Photo Credit Kayla Shults
By Kayla Shults
The Charles B. Wang Center at Stony Brook University is currently hosting an exhibition entitled A is for Arab: Stereotypes in U.S. Popular Culture.
According to its description on the Wang Center’s website, the display aims to, “examine representations of Arabs and Muslims in U.S. popular culture from the early twentieth century to the present. Often featuring anti-Arab and anti-Muslim depictions, the exhibition provides editorial cartoons, advertisements, books, magazines, comic books, toys and games as well as moving images from motion pictures, cartoons, newsreels and television programs. Providing historical context about these images, the exhibition aims to educate and stimulate discussion about the impact of stereotypes on both individual perceptions and national policy.”
According to a spokesperson at the Wang Center, the display has been successful throughout its first month at Stony Brook.
“We have a consistent flow of audience to watch Dr. Shaheen’s interview clips on the room,” they said. “And the exhibition at the Theatre Gallery creates a great buzz and fruitful dialogue among students.”
The display comes from the Jack G. Shaheen Archive at New York University. Shaheen specializes in and has dedicated his career to identifying and oppose stereotypes faced by Arab and Muslims in American society through the media.
In three years the exhibition has travelled to almost thirty colleges, museums, institutions and conferences across the United States.
Laura Chen-Schultz, the deputy director for the Asian/Pacific/American Institute at New York University says the exhibition aims to highlight instances of Arab stereotypes in U.S. popular culture in order to make people aware of the trend that has been damaging to the Arab population. The response to the display has been overwhelmingly positive, and was instrumental in creating dialogue on this sometimes controversial topic.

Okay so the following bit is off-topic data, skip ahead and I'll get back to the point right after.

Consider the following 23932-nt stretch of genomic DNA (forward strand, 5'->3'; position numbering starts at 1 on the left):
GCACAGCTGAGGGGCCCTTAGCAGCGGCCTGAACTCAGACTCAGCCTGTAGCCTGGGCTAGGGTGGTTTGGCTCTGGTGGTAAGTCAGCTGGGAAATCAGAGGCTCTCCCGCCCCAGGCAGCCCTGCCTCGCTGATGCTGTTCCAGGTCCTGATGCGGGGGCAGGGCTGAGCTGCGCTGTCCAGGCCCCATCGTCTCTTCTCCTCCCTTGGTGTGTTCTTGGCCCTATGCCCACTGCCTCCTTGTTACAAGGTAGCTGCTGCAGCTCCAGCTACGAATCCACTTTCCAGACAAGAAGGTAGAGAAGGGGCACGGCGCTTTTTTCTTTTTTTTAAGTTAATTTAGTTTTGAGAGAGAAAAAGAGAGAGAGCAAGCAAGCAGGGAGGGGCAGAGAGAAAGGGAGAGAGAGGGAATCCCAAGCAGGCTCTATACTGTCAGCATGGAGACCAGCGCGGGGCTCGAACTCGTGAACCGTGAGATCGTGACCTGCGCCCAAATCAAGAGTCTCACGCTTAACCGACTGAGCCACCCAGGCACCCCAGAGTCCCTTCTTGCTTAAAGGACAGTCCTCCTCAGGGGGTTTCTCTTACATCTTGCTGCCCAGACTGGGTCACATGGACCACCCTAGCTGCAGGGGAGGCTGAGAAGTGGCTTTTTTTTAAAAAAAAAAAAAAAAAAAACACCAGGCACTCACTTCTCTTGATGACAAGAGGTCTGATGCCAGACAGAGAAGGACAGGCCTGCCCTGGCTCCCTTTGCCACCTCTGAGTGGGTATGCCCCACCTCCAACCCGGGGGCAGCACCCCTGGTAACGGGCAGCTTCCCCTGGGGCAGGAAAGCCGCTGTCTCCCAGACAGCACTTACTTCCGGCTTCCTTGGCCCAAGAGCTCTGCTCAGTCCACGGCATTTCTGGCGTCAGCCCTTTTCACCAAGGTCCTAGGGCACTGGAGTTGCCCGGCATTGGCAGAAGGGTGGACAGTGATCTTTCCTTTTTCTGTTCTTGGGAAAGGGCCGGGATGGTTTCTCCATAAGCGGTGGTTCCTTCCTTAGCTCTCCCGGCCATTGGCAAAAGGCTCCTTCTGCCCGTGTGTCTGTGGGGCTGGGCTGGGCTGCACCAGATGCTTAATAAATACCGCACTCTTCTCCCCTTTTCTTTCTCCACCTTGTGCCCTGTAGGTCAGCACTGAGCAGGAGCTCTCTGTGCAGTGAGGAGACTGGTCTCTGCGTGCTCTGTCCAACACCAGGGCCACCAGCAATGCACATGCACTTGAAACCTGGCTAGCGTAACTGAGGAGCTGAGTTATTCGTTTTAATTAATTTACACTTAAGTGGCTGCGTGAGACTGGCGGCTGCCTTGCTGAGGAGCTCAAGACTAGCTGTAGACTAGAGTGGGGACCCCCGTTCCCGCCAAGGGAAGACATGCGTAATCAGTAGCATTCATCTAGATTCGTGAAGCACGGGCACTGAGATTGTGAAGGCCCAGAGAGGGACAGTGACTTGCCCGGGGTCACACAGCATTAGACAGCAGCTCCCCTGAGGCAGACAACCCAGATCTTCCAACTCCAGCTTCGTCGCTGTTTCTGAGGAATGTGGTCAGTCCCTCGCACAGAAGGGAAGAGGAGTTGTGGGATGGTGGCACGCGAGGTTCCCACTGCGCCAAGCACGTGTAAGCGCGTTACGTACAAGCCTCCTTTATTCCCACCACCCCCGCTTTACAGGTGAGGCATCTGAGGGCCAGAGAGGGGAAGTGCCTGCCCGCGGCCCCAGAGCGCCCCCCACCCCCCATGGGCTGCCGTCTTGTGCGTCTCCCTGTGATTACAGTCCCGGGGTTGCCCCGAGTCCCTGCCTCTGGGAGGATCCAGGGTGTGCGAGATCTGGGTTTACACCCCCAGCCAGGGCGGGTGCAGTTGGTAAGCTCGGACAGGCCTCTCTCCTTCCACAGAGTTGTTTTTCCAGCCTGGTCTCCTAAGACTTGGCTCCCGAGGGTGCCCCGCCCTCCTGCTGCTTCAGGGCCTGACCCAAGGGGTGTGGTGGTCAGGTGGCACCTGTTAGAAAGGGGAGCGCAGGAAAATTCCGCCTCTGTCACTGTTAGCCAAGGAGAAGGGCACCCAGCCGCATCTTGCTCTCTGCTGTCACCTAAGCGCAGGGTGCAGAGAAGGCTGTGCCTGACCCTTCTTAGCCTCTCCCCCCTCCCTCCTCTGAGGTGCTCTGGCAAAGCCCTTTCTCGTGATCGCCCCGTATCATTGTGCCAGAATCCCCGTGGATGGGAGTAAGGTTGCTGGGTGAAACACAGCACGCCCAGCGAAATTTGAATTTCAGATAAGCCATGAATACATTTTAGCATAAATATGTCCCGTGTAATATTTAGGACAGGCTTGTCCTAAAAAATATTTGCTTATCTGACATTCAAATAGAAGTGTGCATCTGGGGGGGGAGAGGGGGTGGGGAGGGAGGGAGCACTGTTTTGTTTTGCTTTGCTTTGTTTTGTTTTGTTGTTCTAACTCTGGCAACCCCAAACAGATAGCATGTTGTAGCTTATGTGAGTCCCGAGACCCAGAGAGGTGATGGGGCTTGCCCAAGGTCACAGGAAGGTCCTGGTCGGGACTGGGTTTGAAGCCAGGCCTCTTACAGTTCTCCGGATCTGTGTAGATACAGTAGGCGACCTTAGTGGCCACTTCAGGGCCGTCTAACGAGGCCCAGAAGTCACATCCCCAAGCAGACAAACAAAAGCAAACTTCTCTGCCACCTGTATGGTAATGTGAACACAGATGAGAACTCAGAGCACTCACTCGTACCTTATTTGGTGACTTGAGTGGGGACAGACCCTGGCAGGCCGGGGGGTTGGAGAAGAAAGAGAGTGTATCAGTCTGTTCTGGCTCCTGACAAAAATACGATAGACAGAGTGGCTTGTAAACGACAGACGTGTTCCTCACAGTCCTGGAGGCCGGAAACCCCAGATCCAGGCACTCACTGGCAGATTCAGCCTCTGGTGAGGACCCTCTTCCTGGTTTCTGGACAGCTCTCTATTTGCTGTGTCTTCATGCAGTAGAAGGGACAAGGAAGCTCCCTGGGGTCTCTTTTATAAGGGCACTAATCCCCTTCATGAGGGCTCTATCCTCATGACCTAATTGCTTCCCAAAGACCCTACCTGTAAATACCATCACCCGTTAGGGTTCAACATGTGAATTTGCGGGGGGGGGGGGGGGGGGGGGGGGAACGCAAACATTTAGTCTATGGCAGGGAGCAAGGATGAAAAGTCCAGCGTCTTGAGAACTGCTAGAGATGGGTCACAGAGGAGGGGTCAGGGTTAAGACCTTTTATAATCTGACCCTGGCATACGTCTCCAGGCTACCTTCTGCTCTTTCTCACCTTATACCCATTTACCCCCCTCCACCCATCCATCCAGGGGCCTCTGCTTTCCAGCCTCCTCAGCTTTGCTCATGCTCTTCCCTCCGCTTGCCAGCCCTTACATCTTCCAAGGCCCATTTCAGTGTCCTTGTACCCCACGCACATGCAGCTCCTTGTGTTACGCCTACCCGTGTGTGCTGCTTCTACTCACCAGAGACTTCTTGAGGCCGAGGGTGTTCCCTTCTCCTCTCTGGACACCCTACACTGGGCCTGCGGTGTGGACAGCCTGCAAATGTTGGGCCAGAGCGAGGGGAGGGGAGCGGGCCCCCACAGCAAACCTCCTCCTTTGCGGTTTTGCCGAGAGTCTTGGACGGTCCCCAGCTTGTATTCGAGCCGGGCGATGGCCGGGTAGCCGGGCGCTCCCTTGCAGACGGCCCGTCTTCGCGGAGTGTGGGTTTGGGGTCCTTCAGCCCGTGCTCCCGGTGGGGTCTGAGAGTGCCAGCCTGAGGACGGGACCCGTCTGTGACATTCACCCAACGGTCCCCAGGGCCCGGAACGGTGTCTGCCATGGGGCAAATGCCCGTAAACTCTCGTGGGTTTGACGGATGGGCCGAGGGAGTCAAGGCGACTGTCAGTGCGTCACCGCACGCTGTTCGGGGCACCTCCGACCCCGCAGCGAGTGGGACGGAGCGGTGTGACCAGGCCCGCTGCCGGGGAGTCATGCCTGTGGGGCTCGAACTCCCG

“Programs have been instrumental in bringing various communities together in dialogue to discuss the content that the exhibition presents and have included film screenings, panel discussions, and workshops,” Schultz said. “The sites that the exhibition has traveled to have also ranged — from rural towns to urban centers, from academic institutions to community centers — and the exhibition has been seen by very diverse audiences.”
According to a poll conducted by the Arab American Institute in July 2014, Americans’ opinions of Arabs and Muslims has been on the decline since 2010 going along with the rise of Muslim extremist groups like ISIS. Favorable attitudes towards Arabs went from 43 percent in 2010 to 32 percent in 2014, and 35 percent to 27 percent for Muslims.
Besides the video being looped in the Wang Center, there are posters hung throughout the Theatre Gallery with words like harem and sheikh explaining what the terms mean as well as how they have been misconstrued in U.S. popular culture, including movies and television.
Schultz hopes the display will leave a mark and change the perspective on those who view it.
“Our hopes are threefold — first and foremost that viewers make connections between the pervasive negative images of Arabs and Muslims in popular media and the Islamaphobia and anti-Arab racism that is enacted through overarching national policy and by individual citizens,” she said.
“Second, that the viewers are made aware that the Jack G. Shaheen Collection is a valuable resource for further scholarship and research; and third, that the exhibition highlights the importance of archives and collections in determining the stories we are ultimately able to tell.”
The traveling exhibition will be on display in the Charles B. Wang Center’s Theatre Gallery until July 5.